Michael Smerconish Says Talk Radio Is Like Pro-Wrestling: Fake

Pols follow the microphones


Who Michael Smerconish

Age 51

New gig Host, Michael Smerconish Program on SiriusXM’s P.O.T.U.S. channel

Old gig Midday host, WPHT-AM, Philadelphia. Continues as fill-in host on MSNBC’s Hardball, Philadelphia Inquirer columnist, author.

Why leave 80 stations and a big audience for sat radio?

Talk radio has changed since I cut my teeth in the business. It’s all about fake fights, the pro wrestling of the new millennium. It’s evolved into something that is too old, too white, too male and too nasty. It’s all about this false, ideological divide that I’m not a part of. This will allow me to deliver a program without regard for the fact that I’m surrounded by people who want to kick the crap out of Obama whether he deserves it or not.

Where did talk radio go wrong?

Conservatives rightfully believed they had no place to go pre-Internet. So they established a beachhead in talk radio. What it’s done is it has taken Washington with it.

Is that why our politics are polarized?

Absolutely. Capitol Hill is taking its direction from people with microphones … entertainers who rely on talking points to stir the pot. Polarized politics rose during the same period that’s seen the rise of the polarized media. They are directly interconnected.

Is there anybody in talk radio or on cable that is doing it right?

Larry David. He really understands what makes people tick.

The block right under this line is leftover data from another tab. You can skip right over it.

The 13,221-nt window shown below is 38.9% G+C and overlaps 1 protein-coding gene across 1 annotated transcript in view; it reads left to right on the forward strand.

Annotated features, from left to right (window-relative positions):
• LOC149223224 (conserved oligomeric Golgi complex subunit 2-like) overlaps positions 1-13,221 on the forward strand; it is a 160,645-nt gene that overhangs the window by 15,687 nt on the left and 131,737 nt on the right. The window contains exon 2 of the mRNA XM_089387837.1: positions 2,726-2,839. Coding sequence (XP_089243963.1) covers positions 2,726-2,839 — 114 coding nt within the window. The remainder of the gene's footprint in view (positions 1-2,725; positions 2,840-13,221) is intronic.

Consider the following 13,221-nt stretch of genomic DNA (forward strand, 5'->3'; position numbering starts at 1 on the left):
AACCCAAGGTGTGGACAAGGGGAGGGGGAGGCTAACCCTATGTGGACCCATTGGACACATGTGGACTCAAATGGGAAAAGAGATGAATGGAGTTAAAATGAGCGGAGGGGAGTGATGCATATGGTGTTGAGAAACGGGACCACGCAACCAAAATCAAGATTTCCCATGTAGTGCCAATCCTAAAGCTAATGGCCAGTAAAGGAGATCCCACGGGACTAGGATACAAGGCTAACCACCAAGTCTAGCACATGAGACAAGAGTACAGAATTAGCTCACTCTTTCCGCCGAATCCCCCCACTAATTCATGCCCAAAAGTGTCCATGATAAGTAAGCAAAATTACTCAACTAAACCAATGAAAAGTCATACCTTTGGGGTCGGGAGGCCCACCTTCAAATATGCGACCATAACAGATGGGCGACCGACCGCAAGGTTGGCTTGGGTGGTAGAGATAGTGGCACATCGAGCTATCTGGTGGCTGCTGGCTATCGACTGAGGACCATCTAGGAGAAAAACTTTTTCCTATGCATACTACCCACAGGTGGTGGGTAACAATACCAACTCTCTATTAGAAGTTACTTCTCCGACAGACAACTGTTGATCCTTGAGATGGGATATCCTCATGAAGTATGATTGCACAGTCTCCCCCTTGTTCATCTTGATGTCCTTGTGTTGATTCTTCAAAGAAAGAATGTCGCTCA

So what should political talk be?

A more accurate representation of who’s out there. If you landed here from Mars and turned on a radio station or watched cable news, you’d think the world was divided from the left and the right. The single largest growing demographic is not Democrats and not Republicans; they are people like me who say, “I’ve had enough of both of them.”

How do you describe your politics?

Independent. I’m a believer in the death penalty. I believe in a strong defense. I’m a firearm owner. But I’m also pro-choice. I believe we should legalize pot and prostitution.

No wonder you gave Republicans conniptions when you flipped in 2008.

They demand purity. It’s a little creepy, frankly.

P.O.T.U.S. will accept advertising for the first time. How will you lure advertisers when many of them think talk radio is too controversial?

I am paying the price because of what Rush Limbaugh said about the coed from Georgetown [Sandra Fluke]. When it first happened, I said, “This is going to be good for my program.” What I learned is, there is a host of people that said they were done with spoken word generally.

How can you overcome that advertiser perception at SiriusXM?

This channel doesn’t have that brand problem. There are a number of advertisers that are coming over with me from terrestrial radio.

You’ve interviewed several presidents and vice presidents, including Obama seven times. Who did you like best?

Bush 41. I don’t think he gets his just due. If you came into my studio in Philly, there are two presidential portraits hanging there. Bush is one, and Obama is the other.

Anyone you didn’t like?

Jimmy Carter was a bit of a pain in the ass. When I asked him about Alan Dershowitz being unhappy with his book, Carter just exploded on me.

What’s your next book?

It’s a novel about a conflicted talk radio host who, the more he says things with which he personally disagrees, the higher his star rises. So the conflict builds over whether he’ll be true to himself or ride this baby to the end.

Is there anyone you had in mind?

A whole host of people. 

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